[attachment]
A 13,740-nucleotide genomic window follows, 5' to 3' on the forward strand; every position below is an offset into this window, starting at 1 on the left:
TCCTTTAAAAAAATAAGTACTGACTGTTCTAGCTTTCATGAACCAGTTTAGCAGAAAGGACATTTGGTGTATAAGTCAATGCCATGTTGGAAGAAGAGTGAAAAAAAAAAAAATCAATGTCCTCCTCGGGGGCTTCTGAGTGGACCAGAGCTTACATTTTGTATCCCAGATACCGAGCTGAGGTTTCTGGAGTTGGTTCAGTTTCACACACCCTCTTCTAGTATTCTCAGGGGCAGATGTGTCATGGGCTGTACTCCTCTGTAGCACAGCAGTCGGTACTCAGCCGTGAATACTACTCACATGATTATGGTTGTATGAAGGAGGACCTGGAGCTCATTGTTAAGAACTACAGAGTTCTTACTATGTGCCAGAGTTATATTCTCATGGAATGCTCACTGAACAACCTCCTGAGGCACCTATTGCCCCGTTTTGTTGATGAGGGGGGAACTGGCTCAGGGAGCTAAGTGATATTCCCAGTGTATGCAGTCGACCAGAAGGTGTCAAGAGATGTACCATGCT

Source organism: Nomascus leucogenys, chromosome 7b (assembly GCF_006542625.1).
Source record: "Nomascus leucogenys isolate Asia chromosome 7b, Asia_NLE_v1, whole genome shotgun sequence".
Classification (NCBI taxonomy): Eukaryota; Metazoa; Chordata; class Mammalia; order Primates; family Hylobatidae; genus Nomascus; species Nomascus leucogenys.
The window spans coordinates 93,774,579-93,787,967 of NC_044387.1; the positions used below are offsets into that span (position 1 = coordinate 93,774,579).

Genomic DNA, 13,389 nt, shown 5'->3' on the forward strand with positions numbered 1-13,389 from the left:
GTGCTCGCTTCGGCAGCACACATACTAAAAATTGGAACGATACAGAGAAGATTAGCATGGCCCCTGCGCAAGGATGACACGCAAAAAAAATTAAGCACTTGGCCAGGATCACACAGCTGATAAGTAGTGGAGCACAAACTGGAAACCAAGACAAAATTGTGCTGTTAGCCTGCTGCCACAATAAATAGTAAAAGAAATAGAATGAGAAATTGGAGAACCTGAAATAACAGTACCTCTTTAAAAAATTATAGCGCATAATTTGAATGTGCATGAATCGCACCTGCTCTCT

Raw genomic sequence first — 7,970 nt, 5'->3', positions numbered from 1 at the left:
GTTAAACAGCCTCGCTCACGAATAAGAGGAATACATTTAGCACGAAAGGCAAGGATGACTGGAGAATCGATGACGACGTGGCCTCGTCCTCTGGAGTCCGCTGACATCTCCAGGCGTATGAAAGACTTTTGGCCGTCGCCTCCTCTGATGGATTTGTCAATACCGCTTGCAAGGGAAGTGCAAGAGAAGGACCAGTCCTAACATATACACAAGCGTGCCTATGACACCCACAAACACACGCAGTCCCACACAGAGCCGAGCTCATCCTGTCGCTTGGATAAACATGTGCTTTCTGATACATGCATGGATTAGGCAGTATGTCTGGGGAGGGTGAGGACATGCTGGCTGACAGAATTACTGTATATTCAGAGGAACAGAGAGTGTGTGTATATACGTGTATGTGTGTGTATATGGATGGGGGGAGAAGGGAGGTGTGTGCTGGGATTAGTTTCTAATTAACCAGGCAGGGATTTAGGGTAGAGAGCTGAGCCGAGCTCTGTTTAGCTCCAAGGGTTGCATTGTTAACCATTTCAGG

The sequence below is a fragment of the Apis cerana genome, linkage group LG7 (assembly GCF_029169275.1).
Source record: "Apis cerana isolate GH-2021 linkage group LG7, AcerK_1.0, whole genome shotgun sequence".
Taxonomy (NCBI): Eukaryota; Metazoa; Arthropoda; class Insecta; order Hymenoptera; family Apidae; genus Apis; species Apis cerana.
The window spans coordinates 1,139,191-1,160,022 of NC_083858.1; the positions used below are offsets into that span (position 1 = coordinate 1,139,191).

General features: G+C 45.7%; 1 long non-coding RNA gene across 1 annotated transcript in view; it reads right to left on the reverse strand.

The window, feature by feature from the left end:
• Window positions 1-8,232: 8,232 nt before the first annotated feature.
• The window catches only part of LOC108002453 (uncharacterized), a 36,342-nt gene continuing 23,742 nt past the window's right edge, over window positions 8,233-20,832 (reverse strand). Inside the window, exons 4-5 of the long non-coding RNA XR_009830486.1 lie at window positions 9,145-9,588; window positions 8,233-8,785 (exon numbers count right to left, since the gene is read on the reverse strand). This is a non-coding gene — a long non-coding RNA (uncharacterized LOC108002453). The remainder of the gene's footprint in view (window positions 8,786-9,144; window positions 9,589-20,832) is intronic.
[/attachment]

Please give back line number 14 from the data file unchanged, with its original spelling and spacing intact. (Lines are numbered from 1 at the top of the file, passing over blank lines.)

The window spans coordinates 1,139,191-1,160,022 of NC_083858.1; the positions used below are offsets into that span (position 1 = coordinate 1,139,191).